Viability of each porcine skin sample was tested by detection of dead cells using the in situ Cell Death Detection Kit according to the manufacturer's protocol (Roche, Penzberg, Germany). A detailed description of the methodology is published elsewhere [16]. Briefly, biopsies of porcine skin samples were embedded in paraffin and sections of 3 µm thickness were cut and mounted on microscope slides (SuperFrost Plus, Menzel Glasbearbeitungswerk GmbH & Co. KG, Braunschweig, Germany). Sections were permeabilised and treated with 3% of hydrogen peroxide to block endogenous peroxidase. Thereafter a TUNEL-reaction was done according to the manufacturer's protocol. Labelling of DNA strand breaks was done by addition of terminal deoxynucleotidyl transferase, which catalyzes polymerization of fluorescein-labelled nucleotides to free 3′OH DNA ends in a template-independent manner. Incorporated fluorescein was detected using a fluorescence microscope (Zeiss Axiotech, Goettingen, Germnay) with an appropriate dual-band filter set (Omega opticals, Brattleboro, VT, USA) for excitation (λex = 475±40 nm) and emission (λem = 535±35 nm). After substrate reaction, the slides were co-stained with DAPI (λex = 365±50 nm; λem = 450±58 nm) to visualize all nuclei. Fluorescence images were superimposed with an image processing program (Image-Pro Plus 5.0; Media Cybernetics, Silver Spring, MD, USA). Negative (no addition of terminal deoxynucleotidyl transferase or the labelled nucleotide mixture of the TUNEL-reaction) and positive controls (addition of DNAse I to induce DNA strand breaks) were included in each experimental set up. The presence of dead cells within the epidermis was defined as green stained nuclei with granular or sometimes fragmented cell nuclei, whereas blue stained cells are negative (DAPI). The number of stained (dead) cells per 100 cells was scored on three individual slides. The number of apoptotic cells was calculated as a percentage of the total number of counted cells as described previously by Schacht et al. [21].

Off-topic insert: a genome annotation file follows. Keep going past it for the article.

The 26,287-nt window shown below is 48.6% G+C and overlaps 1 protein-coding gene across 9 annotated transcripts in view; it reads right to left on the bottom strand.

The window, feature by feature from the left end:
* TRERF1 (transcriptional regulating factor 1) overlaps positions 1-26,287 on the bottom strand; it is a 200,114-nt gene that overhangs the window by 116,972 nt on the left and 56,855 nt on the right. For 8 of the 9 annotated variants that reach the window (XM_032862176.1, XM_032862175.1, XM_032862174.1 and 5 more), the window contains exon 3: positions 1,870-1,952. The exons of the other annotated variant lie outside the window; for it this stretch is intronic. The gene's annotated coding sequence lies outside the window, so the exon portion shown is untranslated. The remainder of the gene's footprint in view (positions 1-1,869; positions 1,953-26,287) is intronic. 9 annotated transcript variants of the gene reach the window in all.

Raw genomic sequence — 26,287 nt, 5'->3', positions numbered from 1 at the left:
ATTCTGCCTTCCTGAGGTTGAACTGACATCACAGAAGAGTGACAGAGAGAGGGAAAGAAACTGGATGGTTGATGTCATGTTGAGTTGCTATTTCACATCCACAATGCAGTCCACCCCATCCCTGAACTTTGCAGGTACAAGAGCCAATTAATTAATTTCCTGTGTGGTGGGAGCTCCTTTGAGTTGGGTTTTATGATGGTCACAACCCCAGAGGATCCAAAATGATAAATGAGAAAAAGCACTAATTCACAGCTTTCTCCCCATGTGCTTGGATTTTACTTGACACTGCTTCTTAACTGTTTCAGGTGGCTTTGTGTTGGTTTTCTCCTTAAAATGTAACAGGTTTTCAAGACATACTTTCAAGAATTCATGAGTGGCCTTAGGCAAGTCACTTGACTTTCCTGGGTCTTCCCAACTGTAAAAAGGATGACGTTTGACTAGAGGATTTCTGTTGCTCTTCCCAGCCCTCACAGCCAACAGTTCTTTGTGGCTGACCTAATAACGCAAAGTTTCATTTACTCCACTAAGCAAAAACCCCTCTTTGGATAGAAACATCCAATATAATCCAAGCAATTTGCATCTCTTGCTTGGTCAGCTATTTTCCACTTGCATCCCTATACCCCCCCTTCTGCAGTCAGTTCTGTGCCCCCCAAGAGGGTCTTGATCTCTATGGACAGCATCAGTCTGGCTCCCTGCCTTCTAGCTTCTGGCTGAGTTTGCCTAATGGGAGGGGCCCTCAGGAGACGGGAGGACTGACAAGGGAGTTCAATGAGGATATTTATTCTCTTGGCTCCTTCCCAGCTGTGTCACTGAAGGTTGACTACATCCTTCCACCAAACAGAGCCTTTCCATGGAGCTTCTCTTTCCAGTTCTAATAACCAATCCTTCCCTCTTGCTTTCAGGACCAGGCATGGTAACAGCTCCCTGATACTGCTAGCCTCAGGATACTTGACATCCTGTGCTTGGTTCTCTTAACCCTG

Statistical methods

All results are shown as medians, including the 25% and 75% quartiles, which were calculated from the values of at least 3 independent experiments, each experiment was conducted in triplicates, with Prism 4 for Windows (GraphPad Software Inc., San Diego, CA, U.S.A). The calculation (reduction of CFU/ml) was referred to the untreated controls (non plasma treated). In Figs. 3 and 4, medians on or below the dotted horizontal line in red or green represent ≥99.9% efficacy or ≥99.999% of bacteria cell killing corresponding to at least more than three magnitudes or five magnitudes of log10 reduction compared to matching untreated controls (non plasma treated). A reduction of at least three magnitudes of log10 of viable median numbers of bacteria cells was stated as biologically relevant with regard to the guidelines of hand hygiene [22].